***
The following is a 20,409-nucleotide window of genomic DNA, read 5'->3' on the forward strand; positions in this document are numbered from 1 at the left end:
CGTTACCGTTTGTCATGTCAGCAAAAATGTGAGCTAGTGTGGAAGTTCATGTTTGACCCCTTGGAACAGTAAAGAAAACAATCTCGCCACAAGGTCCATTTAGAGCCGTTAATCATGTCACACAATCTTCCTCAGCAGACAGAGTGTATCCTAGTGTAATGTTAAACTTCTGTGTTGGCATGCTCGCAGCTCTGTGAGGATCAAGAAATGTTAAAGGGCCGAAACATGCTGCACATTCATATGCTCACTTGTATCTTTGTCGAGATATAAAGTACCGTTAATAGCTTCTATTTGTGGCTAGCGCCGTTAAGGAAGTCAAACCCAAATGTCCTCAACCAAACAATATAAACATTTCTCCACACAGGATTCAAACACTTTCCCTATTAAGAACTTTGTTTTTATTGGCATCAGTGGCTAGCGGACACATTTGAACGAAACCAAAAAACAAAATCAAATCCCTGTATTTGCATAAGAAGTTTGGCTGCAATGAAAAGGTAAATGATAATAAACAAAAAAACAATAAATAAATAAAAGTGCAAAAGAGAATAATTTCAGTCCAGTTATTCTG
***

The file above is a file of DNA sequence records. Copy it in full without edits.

The following is a 20,409-nucleotide window of genomic DNA, read 5'->3' on the forward strand; positions in this document are numbered from 1 at the left end:
CGTTACCGTTTGTCATGTCAGCAAAAATGTGAGCTAGTGTGGAAGTTCATGTTTGACCCCTTGGAACAGTAAAGAAAACAATCTCGCCACAAGGTCCATTTAGAGCCGTTAATCATGTCACACAATCTTCCTCAGCAGACAGAGTGTATCCTAGTGTAATGTTAAACTTCTGTGTTGGCATGCTCGCAGCTCTGTGAGGATCAAGAAATGTTAAAGGGCCGAAACATGCTGCACATTCATATGCTCACTTGTATCTTTGTCGAGATATAAAGTACCGTTAATAGCTTCTATTTGTGGCTAGCGCCGTTAAGGAAGTCAAACCCAAATGTCCTCAACCAAACAATATAAACATTTCTCCACACAGGATTCAAACACTTTCCCTATTAAGAACTTTGTTTTTATTGGCATCAGTGGCTAGCGGACACATTTGAACGAAACCAAAAAACAAAATCAAATCCCTGTATTTGCATAAGAAGTTTGGCTGCAATGAAAAGGTAAATGATAATAAACAAAAAAACAATAAATAAATAAAAGTGCAAAAGAGAATAATTTCAGTCCAGTTATTCTG